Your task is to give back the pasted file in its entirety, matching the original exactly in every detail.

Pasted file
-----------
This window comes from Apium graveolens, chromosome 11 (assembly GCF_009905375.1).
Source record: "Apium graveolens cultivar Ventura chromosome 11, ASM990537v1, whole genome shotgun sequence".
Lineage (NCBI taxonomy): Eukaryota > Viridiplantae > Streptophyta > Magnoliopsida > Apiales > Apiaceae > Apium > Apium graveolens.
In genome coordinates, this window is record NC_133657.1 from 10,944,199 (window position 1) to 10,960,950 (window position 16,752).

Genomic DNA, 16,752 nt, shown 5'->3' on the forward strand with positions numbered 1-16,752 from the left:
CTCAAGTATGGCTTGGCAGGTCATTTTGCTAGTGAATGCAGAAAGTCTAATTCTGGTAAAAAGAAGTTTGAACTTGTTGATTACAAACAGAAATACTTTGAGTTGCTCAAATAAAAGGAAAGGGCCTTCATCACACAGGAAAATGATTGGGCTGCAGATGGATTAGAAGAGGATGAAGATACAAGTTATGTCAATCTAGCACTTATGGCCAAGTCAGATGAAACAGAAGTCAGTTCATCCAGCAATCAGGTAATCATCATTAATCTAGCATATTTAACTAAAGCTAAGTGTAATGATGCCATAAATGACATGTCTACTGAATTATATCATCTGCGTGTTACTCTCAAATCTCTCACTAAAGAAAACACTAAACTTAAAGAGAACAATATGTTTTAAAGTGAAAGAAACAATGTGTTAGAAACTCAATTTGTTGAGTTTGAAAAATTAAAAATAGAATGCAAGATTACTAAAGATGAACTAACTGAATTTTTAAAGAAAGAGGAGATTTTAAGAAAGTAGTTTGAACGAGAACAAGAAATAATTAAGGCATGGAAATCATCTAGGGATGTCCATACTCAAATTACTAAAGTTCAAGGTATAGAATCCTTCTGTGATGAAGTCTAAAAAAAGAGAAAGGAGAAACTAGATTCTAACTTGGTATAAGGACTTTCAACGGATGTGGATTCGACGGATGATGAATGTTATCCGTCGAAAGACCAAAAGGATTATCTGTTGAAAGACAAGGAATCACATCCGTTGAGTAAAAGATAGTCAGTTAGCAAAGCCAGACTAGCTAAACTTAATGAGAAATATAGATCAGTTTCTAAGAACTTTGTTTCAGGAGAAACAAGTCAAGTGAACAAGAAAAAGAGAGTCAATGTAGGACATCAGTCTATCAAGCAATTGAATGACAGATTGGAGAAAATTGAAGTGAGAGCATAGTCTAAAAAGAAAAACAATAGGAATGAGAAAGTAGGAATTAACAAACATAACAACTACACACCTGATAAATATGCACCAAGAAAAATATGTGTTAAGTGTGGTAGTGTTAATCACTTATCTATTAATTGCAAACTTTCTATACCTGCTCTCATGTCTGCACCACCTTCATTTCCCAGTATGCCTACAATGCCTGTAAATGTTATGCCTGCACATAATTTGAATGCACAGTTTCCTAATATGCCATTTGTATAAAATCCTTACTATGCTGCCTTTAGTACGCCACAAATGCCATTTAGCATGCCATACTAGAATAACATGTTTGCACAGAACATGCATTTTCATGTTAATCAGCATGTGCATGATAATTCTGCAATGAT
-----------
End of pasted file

This window comes from Apium graveolens, chromosome 11 (assembly GCF_009905375.1).
Source record: "Apium graveolens cultivar Ventura chromosome 11, ASM990537v1, whole genome shotgun sequence".
Lineage (NCBI taxonomy): Eukaryota > Viridiplantae > Streptophyta > Magnoliopsida > Apiales > Apiaceae > Apium > Apium graveolens.
In genome coordinates, this window is record NC_133657.1 from 10,944,199 (window position 1) to 10,960,950 (window position 16,752).

Genomic DNA, 16,752 nt, shown 5'->3' on the forward strand with positions numbered 1-16,752 from the left:
CTCAAGTATGGCTTGGCAGGTCATTTTGCTAGTGAATGCAGAAAGTCTAATTCTGGTAAAAAGAAGTTTGAACTTGTTGATTACAAACAGAAATACTTTGAGTTGCTCAAATAAAAGGAAAGGGCCTTCATCACACAGGAAAATGATTGGGCTGCAGATGGATTAGAAGAGGATGAAGATACAAGTTATGTCAATCTAGCACTTATGGCCAAGTCAGATGAAACAGAAGTCAGTTCATCCAGCAATCAGGTAATCATCATTAATCTAGCATATTTAACTAAAGCTAAGTGTAATGATGCCATAAATGACATGTCTACTGAATTATATCATCTGCGTGTTACTCTCAAATCTCTCACTAAAGAAAACACTAAACTTAAAGAGAACAATATGTTTTAAAGTGAAAGAAACAATGTGTTAGAAACTCAATTTGTTGAGTTTGAAAAATTAAAAATAGAATGCAAGATTACTAAAGATGAACTAACTGAATTTTTAAAGAAAGAGGAGATTTTAAGAAAGTAGTTTGAACGAGAACAAGAAATAATTAAGGCATGGAAATCATCTAGGGATGTCCATACTCAAATTACTAAAGTTCAAGGTATAGAATCCTTCTGTGATGAAGTCTAAAAAAAGAGAAAGGAGAAACTAGATTCTAACTTGGTATAAGGACTTTCAACGGATGTGGATTCGACGGATGATGAATGTTATCCGTCGAAAGACCAAAAGGATTATCTGTTGAAAGACAAGGAATCACATCCGTTGAGTAAAAGATAGTCAGTTAGCAAAGCCAGACTAGCTAAACTTAATGAGAAATATAGATCAGTTTCTAAGAACTTTGTTTCAGGAGAAACAAGTCAAGTGAACAAGAAAAAGAGAGTCAATGTAGGACATCAGTCTATCAAGCAATTGAATGACAGATTGGAGAAAATTGAAGTGAGAGCATAGTCTAAAAAGAAAAACAATAGGAATGAGAAAGTAGGAATTAACAAACATAACAACTACACACCTGATAAATATGCACCAAGAAAAATATGTGTTAAGTGTGGTAGTGTTAATCACTTATCTATTAATTGCAAACTTTCTATACCTGCTCTCATGTCTGCACCACCTTCATTTCCCAGTATGCCTACAATGCCTGTAAATGTTATGCCTGCACATAATTTGAATGCACAGTTTCCTAATATGCCATTTGTATAAAATCCTTACTATGCTGCCTTTAGTACGCCACAAATGCCATTTAGCATGCCATACTAGAATAACATGTTTGCACAGAACATGCATTTTCATGTTAATCAGCATGTGCATGATAATTCTGCAATGAT